Winery: Paul Jaboulet-Aîné
Cuvée: Hermitage La Petite Chapelle
Appellation: Northern Rhône Valley
Grape Varieties: 100% Syrah
Average Retail Price: United States $77, France €53
It all started with our trip to visit Susan and Towny in Portsmouth, NH, over the 4th of July. As you might imagine, food and wine are plentiful in their home, and this holiday week was no exception. Most meals were planned well in advance, the results of several fun and excited pre-trip phone conversations. But we left the meal for the 4th open to inspiration—there are so many wonderful food resources within minutes of their home, and I knew I wanted to make something special.
On the first day of our visit, we were treated to a very special introduction. Their friend Michael took us to meet a Enna Grazier, owner of Enna Chocolate in nearby Epping, NH. Enna was very generous with her time and gave us the full tour—from bean to bar. We took in the aromas of her cacao beans, munched on cacao nibs, and tasted all the bars she had in stock. She taught us how to taste chocolate with the same reverence with which we taste wine. I promised her I’d create a recipe using her chocolate. While I know she was thinking it would be a dessert, I was thinking of using her 100% cacao bar from Honduras beans to make a savory dish. I created “Steak au Chocolat” — you can find the recipe on Cocoa & Lavender.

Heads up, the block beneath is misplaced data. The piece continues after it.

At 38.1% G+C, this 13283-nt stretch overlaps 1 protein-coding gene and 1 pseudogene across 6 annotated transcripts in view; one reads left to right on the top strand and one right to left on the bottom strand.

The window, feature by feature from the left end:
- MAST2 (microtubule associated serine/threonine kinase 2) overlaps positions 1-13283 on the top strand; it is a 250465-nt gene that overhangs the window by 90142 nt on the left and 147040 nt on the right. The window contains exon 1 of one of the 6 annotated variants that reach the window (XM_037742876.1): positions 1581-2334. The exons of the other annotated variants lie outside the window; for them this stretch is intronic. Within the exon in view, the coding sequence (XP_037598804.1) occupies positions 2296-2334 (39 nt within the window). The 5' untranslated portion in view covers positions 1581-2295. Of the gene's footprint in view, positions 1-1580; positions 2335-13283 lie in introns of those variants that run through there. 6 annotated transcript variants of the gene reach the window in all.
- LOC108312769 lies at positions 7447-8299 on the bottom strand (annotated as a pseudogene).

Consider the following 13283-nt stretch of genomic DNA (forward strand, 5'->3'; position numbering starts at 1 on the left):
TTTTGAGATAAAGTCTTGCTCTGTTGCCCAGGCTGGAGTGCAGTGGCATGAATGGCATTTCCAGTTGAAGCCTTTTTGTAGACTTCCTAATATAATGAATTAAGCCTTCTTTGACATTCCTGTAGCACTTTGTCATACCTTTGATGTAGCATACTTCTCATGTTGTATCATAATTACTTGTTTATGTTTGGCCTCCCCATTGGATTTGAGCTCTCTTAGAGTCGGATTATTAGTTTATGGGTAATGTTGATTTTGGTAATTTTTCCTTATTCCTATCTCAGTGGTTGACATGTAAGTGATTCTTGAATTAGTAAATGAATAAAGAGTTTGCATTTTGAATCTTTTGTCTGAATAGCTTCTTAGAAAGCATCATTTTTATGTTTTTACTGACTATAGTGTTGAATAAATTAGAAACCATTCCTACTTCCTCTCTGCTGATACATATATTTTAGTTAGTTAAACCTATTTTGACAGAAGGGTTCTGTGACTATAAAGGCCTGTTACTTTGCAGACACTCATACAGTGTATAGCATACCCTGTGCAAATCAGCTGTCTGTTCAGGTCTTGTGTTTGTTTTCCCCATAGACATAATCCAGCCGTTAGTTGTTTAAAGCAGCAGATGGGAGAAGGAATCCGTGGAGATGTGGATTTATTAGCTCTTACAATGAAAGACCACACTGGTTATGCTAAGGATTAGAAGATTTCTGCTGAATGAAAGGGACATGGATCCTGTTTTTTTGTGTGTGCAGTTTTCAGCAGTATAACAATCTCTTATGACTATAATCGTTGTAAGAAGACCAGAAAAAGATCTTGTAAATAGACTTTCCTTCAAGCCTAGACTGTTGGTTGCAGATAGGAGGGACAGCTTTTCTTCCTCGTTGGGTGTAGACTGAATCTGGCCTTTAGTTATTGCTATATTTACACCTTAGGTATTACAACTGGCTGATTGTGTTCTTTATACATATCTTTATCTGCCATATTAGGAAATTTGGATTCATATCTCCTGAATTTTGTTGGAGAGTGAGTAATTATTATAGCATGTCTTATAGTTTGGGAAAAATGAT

Admittedly, I had nothing to do with the wine pairing other than create the dish. Knowing what I was making, Susan and Towny went into their cellar and reappeared with a 2012 Syrah – Hermitage La Petite Chapelle from Paul Jaboulet-Aîné. (Note: this cuvée has been renamed in more recent vintages and can be found as La Maison Bleue.) I will start by saying that the pairing could not have been more perfect.
This 100% Syrah wine is refined, classy, and elegant. It has a deep, purplish hue and, on the nose, we sensed the forest floor – dark, earthy, and full of promise. It is very well structured with nice body and mouthfeel. The tannins, while prominent upon first pour, mellowed though the meal. Its luscious dark black fruits (blackberry and black cherry) were underscored by a delightful peppery note. It was seamless from nose to long finish.
This is truly one of the finest red wines I have encountered in my life. And, while the price point is a bit on the high end, it is certainly not at the top. And La Petite Chapelle drinks much better and more enjoyably than many of the more expensive wines I have had. Price doesn’t always equate with quality — something good for us to remember.
While I have not been able to find a source with a bottle of this vintage available for purchase, new vintages (La Maison Bleue) are available, and I highly recommend you snag a few bottles and hold onto them for 5-10 years. I imagine the suspense will kill you!